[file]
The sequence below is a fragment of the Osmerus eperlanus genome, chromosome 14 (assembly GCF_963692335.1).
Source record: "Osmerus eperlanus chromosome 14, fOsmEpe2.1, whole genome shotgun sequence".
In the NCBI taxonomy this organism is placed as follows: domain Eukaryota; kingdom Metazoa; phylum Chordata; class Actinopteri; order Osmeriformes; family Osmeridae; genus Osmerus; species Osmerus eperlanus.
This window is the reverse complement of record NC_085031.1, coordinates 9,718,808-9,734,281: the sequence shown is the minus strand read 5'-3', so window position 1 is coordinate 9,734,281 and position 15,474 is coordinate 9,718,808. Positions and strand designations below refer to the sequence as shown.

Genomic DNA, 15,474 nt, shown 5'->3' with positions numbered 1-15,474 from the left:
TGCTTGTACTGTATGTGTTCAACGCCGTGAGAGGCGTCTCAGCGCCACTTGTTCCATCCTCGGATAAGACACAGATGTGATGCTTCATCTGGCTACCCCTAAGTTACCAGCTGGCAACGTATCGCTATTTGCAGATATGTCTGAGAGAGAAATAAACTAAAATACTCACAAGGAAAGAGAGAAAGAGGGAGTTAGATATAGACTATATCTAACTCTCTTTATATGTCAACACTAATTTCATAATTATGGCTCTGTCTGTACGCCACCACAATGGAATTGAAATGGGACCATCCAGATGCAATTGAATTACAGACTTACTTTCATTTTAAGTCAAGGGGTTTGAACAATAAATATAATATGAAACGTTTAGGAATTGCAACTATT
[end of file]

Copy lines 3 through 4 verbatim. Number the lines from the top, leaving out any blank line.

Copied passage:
In the NCBI taxonomy this organism is placed as follows: domain Eukaryota; kingdom Metazoa; phylum Chordata; class Actinopteri; order Osmeriformes; family Osmeridae; genus Osmerus; species Osmerus eperlanus.
This window is the reverse complement of record NC_085031.1, coordinates 9,718,808-9,734,281: the sequence shown is the minus strand read 5'-3', so window position 1 is coordinate 9,734,281 and position 15,474 is coordinate 9,718,808. Positions and strand designations below refer to the sequence as shown.